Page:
LINCOLN PARK — After a recent incident at Oscar Mayer Magnet School where a toddler fell from a second-story window, a Chicago Public Schools official said safety guards will be installed on windows at all schools that offer pre-kindergarten programs.
A spokesman for CPS said the policy will require window stops in all second-floor classrooms that are occupied by pre-K students. It also applies to first-floor classrooms if they don't already have window cages or screens. Since it is a new policy, he said it is unclear how many schools will be impacted. CPS will be evaluating schools in the coming weeks to determine which need the safety measure.
It came up at a packed Thursday evening Local School Council meeting held at the Lincoln Park school, 2250 N. Clifton Ave., where dozens of parents, teachers and other members of the school community showed an overwhelming amount of support for the two assistant teachers who were assigned to the toddler's classroom and were subsequently removed from the school after the incident. Many of them insisted it was an accident, but were also careful not to diminish the gravity of the situation.
The fall occurred around 2:15 p.m. Dec. 8. A 3-year-old boy was in the nap room when he fell from a second-story window, avoiding injury by landing in dirt from the school's chicken coop. The school offers an early childhood development program, which enrolls children ages 3 to 5. The nap room is where four different classrooms of pre-K students come together to sleep.
School Principal Katie Konieczny said the boy, who police said was in good condition after the incident, returned to school the next day — but she, like others at the meeting, acknowledged that the outcome was "very lucky."
Konieczny explained that two teacher assistants typically bring the children to the nap room, and then two other assistants come in and replace them. On this particular day, one boy did not come out of the classroom with the other children.
"The door was closed and the child felt [he] couldn't open the door, so he went to the window," she said.
Konieczny, who has been principal at the school for a decade, said that was the extent of what she could share, citing a pending CPS investigation.
She quickly apologized for sending a series of vague emails the day of incident, which sent parents into a "pandemonium," according to one parent, who declined to be named.
In one of Konieczny emails, she wrote, "Today at Oscar Mayer we had a serious incident that occurred this afternoon. We are working closely with Chicago Public Schools and the internal Mayer team to fully investigate this situation as student safety is of the utmost importance."
Konieczny said she made the quick decision to notify parents right away rather than waiting because she knew that some parents knew but others didn't. That put the CPS communications and legal teams in a "unique circumstance, where they were required to send something very prematurely," she said.
"When you reflect on this, you think to yourself: Do you want to take a hit for crappy communication or sending no communication at all?" she said. "I go back and forth on what I should've done."
Many of the parents at the meeting blamed CPS for poor communication — not Konieczny.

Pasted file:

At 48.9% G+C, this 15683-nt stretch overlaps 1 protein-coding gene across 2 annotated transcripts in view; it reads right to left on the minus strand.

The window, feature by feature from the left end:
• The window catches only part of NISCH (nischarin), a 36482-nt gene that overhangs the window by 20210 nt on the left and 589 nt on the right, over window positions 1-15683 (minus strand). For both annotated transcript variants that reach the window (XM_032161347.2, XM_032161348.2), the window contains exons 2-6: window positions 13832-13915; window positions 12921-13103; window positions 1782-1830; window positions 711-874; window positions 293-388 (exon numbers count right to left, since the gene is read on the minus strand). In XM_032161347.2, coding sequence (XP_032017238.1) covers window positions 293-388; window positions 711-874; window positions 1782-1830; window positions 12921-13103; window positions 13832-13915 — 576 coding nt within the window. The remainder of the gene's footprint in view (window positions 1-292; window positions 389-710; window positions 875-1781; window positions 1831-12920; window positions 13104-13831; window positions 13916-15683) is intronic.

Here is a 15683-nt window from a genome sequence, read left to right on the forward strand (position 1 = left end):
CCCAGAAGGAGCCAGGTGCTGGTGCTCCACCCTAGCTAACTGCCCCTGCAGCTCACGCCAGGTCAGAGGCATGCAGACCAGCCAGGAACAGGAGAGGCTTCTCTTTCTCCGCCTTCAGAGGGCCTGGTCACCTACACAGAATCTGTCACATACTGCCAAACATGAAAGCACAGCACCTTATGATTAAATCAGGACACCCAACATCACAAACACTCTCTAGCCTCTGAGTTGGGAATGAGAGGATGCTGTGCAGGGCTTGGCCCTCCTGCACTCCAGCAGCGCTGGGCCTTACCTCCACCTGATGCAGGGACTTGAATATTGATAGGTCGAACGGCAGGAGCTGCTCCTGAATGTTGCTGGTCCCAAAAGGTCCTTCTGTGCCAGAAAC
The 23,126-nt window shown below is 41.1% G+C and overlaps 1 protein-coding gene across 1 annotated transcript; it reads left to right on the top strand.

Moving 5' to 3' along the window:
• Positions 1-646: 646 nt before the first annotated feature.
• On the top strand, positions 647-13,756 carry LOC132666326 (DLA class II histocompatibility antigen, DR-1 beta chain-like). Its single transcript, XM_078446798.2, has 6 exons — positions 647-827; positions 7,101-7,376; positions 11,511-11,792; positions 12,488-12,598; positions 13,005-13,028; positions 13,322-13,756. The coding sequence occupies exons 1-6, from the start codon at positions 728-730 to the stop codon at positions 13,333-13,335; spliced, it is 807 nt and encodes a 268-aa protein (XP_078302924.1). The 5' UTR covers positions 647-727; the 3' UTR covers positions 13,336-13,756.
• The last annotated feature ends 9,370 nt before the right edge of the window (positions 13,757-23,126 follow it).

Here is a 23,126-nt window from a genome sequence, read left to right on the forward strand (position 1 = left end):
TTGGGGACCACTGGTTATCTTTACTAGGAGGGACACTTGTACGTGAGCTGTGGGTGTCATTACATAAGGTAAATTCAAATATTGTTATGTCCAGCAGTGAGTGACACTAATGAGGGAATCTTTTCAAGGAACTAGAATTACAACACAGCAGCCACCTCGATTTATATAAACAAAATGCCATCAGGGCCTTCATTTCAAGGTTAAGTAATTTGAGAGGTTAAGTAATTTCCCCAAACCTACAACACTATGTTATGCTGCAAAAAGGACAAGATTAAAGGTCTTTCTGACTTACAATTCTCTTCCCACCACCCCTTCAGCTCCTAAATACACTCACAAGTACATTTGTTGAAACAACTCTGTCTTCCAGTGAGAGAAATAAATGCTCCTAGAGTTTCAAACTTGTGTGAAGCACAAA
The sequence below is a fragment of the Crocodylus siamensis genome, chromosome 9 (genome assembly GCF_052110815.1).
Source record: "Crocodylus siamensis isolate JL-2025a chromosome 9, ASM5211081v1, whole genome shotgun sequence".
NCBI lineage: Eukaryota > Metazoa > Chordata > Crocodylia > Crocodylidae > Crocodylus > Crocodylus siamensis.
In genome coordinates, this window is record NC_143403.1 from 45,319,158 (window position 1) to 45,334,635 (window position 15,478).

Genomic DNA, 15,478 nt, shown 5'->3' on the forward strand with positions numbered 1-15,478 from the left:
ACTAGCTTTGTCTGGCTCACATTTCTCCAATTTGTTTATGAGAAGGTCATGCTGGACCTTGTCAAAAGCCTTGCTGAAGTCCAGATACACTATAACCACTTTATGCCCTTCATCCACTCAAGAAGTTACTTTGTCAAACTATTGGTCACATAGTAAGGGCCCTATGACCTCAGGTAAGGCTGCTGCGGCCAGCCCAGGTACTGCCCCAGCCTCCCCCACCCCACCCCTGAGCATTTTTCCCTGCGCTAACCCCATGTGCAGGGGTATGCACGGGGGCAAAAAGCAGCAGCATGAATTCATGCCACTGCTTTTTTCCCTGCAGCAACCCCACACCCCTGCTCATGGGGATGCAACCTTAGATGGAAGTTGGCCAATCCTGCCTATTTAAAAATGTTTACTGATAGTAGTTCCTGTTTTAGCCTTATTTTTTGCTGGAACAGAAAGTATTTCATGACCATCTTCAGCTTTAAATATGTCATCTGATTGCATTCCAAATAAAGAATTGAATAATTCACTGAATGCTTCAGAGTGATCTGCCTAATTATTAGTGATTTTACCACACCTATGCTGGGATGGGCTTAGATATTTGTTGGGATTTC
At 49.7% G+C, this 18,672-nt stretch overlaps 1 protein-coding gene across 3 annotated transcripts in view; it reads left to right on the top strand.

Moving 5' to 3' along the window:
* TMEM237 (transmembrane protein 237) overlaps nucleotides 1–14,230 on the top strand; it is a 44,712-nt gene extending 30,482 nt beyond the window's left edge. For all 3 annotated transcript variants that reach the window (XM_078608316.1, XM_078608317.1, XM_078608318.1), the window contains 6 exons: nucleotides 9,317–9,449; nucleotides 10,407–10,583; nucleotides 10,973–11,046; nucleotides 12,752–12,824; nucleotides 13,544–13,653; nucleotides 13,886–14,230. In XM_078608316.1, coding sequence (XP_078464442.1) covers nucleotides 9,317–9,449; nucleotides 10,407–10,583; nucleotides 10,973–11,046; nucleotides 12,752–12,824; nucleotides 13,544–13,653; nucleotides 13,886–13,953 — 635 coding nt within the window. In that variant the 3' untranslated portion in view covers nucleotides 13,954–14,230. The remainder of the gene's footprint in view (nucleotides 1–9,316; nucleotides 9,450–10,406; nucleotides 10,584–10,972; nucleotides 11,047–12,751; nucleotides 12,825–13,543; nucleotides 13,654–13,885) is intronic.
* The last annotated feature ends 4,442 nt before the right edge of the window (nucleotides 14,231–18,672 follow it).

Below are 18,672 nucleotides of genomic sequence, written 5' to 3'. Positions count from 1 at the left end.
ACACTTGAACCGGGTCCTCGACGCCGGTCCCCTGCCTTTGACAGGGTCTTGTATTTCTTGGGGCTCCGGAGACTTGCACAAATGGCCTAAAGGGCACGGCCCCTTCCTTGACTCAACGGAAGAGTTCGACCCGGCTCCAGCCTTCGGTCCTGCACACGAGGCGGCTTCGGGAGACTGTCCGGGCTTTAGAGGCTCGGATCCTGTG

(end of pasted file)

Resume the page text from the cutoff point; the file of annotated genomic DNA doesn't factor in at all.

"I thought communication was horrific," said one parent. "I worry about what happens from here on out. You have a bunch of very involved parents, who give over $500,000 to the school to be more a part of it, and we have terrible answers from CPS. There's this issue of who's the constituency. Why can't we be spoken to as if we're the main constituency? I haven't heard one good answer from CPS."
In response, Ernesto Matias, who runs the CPS network that Oscar Mayer falls under, said: "I don't disagree with you."
Jadine Chou, the head of safety and security for CPS, said the building is up to code, but the district will be conducting a walk-through to make sure the school is safe. The district has already installed safety guards on windows at the school, and plans to roll out the policy city wide at all schools that offer pre-K programs, she said.
Konieczny said school has also made other changes like moving the nap room to the first floor and implementing a new pick-up routine, among other things.
"Nothing like this has ever happened to me ... ever," said an emotional Konieczny. "I don't know what to predict. I'm doing the best I can. If there have been missteps along the way, it has never been in an effort to confuse, scare or upset anyone.
"I just wanted to communicate that we were aware of the incident, we were moving forward and we were trying to create the idea that this is a safe place to bring your kids to school."
Many people at the meeting expressed concern over whether the teacher assistants would return, calling them "wonderful."
Matias assured parents that their requests will "make their way up the chain of command."
"I will take this to them. I've heard you loud and clear that they're good teachers. I totally understand that it was an accident. I've got it," he said.
Chou also made assurances, saying "Nobody wants to be punitive when it's not necessary."
Mark Sassower, president of the Local School Council, said the measured meeting was an example of how Oscar Mayer handles a crisis.
"We do it in a professional way," he said. "We come together and we confront one another, and we move forward together."
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